Europe's Angry Muslims
From Foreign Affairs,
Summary: Radical Islam is spreading across Europe
among descendants of Muslim immigrants. Disenfranchised and disillusioned
by the failure of integration, some European Muslims have taken up jihad
against the West. They are dangerous and committed -- and can enter the
United States without a visa.
Robert S. Leiken is Director of the
Immigration and National Security Program at the Nixon Center and a
nonresident Fellow at the Brookings Institution. He is the author of
Bearers of Jihad? Immigration and National Security After 9/11.
AN AMERICAN CONCERN
Fox News and CNN's Lou Dobbs worry about terrorists stealing across the
United States' border with Mexico concealed among illegal immigrants. The
Pentagon wages war in the Middle East to stop terrorist attacks on the
United States. But the growing nightmare of officials at the Department of
Homeland Security is passport-carrying, visa-exempt mujahideen coming from
the United States' western European allies.
Jihadist networks span Europe from Poland to Portugal, thanks to the
spread of radical Islam among the descendants of guest workers once
recruited to shore up Europe's postwar economic miracle. In smoky
coffeehouses in Rotterdam and Copenhagen, makeshift prayer halls in
Hamburg and Brussels, Islamic bookstalls in Birmingham and "Londonistan,"
and the prisons of Madrid, Milan, and Marseilles, immigrants or their
descendants are volunteering for jihad against the West. It was a Dutch
Muslim of Moroccan descent, born and socialized in Europe, who murdered
the filmmaker Theo van Gogh in Amsterdam last November. A Nixon Center
study of 373 mujahideen in western Europe and North America between 1993
and 2004 found more than twice as many Frenchmen as Saudis and more
Britons than Sudanese, Yemenites, Emiratis, Lebanese, or Libyans. Fully a
quarter of the jihadists it listed were western European nationals --
eligible to travel visa-free to the United States.
The emergence of homegrown mujahideen in Europe threatens the United
States as well as Europe. Yet it was the dog that never barked at last
winter's Euro-American rapprochement meeting. Neither President George W.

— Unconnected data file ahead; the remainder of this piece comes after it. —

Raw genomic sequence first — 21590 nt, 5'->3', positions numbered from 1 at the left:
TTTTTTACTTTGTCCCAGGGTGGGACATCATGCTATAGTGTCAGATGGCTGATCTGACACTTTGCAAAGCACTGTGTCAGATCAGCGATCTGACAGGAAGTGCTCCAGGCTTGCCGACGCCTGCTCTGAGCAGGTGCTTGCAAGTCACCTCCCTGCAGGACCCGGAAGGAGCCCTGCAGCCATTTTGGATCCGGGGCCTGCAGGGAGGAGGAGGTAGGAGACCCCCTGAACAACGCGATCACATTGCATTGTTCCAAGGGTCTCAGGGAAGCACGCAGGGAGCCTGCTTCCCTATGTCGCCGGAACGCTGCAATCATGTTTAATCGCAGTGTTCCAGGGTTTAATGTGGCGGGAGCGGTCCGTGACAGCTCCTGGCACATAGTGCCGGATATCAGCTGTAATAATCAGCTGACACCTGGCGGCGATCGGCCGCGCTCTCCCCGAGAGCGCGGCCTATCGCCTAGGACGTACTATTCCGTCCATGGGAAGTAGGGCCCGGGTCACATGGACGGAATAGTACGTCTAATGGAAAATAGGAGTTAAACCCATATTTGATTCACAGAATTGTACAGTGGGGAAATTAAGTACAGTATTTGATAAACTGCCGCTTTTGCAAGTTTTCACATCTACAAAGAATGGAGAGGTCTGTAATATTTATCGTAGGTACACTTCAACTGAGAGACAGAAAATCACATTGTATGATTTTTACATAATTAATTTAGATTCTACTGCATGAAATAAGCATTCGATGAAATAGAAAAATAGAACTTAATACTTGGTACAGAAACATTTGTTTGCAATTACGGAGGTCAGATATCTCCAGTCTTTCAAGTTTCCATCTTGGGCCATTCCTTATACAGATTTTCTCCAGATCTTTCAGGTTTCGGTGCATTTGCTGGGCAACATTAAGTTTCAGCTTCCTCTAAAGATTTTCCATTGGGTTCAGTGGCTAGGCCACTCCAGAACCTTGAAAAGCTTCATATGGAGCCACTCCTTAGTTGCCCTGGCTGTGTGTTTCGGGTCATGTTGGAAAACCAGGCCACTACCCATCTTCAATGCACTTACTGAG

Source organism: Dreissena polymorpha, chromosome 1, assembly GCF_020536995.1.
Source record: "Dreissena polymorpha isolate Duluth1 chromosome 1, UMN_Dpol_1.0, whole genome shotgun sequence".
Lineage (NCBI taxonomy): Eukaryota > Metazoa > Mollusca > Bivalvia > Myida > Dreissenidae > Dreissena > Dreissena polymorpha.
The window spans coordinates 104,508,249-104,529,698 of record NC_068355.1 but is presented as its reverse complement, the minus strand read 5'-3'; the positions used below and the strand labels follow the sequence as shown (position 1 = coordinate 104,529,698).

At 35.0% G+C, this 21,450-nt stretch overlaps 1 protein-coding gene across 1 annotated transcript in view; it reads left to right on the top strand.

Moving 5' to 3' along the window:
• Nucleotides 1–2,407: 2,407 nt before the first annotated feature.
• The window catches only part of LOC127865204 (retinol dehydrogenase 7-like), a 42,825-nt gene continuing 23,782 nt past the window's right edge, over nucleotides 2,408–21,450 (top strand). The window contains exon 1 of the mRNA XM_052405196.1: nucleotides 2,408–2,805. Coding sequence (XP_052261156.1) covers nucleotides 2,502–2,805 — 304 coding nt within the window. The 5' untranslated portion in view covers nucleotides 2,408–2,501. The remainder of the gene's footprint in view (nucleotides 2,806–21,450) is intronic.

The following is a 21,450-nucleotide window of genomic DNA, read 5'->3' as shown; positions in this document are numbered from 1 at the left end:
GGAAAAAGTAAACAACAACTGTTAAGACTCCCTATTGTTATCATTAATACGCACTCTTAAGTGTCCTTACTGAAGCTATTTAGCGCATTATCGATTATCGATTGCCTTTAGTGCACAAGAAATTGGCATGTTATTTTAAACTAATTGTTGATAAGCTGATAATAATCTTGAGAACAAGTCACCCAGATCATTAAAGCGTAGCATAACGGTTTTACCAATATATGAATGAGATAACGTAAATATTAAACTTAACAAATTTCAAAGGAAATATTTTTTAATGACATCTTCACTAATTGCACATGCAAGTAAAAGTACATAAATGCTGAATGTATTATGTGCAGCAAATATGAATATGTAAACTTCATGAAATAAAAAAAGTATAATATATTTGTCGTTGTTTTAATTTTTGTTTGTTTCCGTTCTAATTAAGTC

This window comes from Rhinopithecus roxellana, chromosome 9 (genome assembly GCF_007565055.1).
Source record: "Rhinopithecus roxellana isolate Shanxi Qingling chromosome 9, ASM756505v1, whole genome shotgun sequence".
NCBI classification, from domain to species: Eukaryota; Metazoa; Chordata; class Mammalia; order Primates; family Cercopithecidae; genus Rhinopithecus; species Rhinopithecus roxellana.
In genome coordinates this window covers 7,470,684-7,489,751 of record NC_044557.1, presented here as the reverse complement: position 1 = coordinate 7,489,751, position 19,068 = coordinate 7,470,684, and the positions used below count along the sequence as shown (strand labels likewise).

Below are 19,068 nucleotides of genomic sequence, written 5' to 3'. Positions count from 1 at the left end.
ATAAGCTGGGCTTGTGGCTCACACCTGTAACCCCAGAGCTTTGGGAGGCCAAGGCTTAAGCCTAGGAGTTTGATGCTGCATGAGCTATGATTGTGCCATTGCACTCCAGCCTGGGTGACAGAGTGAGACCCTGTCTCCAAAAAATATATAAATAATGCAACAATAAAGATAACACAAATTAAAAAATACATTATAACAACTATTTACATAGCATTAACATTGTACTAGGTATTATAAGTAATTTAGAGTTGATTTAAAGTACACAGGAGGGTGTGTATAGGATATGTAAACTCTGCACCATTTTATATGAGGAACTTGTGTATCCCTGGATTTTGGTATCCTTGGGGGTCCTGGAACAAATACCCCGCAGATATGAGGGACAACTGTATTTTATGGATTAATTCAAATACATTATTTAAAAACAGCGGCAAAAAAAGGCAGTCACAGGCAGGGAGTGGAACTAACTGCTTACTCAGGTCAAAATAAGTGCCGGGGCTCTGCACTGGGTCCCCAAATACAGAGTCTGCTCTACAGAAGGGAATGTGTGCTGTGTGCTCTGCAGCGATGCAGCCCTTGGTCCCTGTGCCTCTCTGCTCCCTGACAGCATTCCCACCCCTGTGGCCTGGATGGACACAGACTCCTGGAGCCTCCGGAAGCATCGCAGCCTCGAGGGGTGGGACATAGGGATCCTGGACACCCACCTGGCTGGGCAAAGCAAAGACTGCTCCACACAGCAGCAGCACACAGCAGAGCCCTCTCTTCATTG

Bush nor Secretary of State Condoleezza Rice drew attention to this mutual
peril, even though it should focus minds and could buttress solidarity in
YOUR LAND IS MY LAND
The mass immigration of Muslims to Europe was an unintended consequence
of post-World War II guest-worker programs. Backed by friendly politicians
and sympathetic judges, foreign workers, who were supposed to stay
temporarily, benefited from family reunification programs and became
permanent. Successive waves of immigrants formed a sea of descendants.
Today, Muslims constitute the majority of immigrants in most western
European countries, including Belgium, France, Germany, and the
Netherlands, and the largest single component of the immigrant population
in the United Kingdom. Exact numbers are hard to come by because Western
censuses rarely ask respondents about their faith. But it is estimated
that between 15 and 20 million Muslims now call Europe home and make up
four to five percent of its total population. (Muslims in the United
States probably do not exceed 3 million, accounting for less than two
percent of the total population.) France has the largest proportion of
Muslims (seven to ten percent of its total population), followed by the
Netherlands, Germany, Denmark, Sweden, the United Kingdom, and Italy.
Given continued immigration and high Muslim fertility rates, the National
Intelligence Council projects that Europe's Muslim population will double
Unlike their U.S. counterparts, who entered a gigantic country built on
immigration, most Muslim newcomers to western Europe started arriving only
after World War II, crowding into small, culturally homogenous nations.
Their influx was a new phenomenon for many host states and often
unwelcome. Meanwhile, North African immigrants retained powerful
attachments to their native cultures. So unlike American Muslims, who are
geographically diffuse, ethnically fragmented, and generally well off,
Europe's Muslims gather in bleak enclaves with their compatriots:
Algerians in France, Moroccans in Spain, Turks in Germany, and Pakistanis
in the United Kingdom.
The footprint of Muslim immigrants in Europe is already more visible
than that of the Hispanic population in the United States. Unlike the
jumble of nationalities that make up the American Latino community, the
Muslims of western Europe are likely to be distinct, cohesive, and bitter.
In Europe, host countries that never learned to integrate newcomers
collide with immigrants exceptionally retentive of their ways, producing a
variant of what the French scholar Olivier Roy calls "globalized
Islam": militant Islamic resentment at Western dominance,
anti-imperialism exalted by revivalism.
As the French academic Gilles Kepel acknowledges, "neither the
blood spilled by Muslims from North Africa fighting in French uniforms
during both world wars nor the sweat of migrant laborers, living under
deplorable living conditions, who rebuilt France (and Europe) for a
pittance after 1945, has made their children ... full fellow
citizens." Small wonder, then, that a radical leader of the Union of
Islamic Organizations of France, a group associated with the Muslim
Brotherhood, curses his new homeland: "Oh sweet France! Are you
astonished that so many of your children commune in a stinging naal bou la
France [fuck France], and damn your Fathers?"
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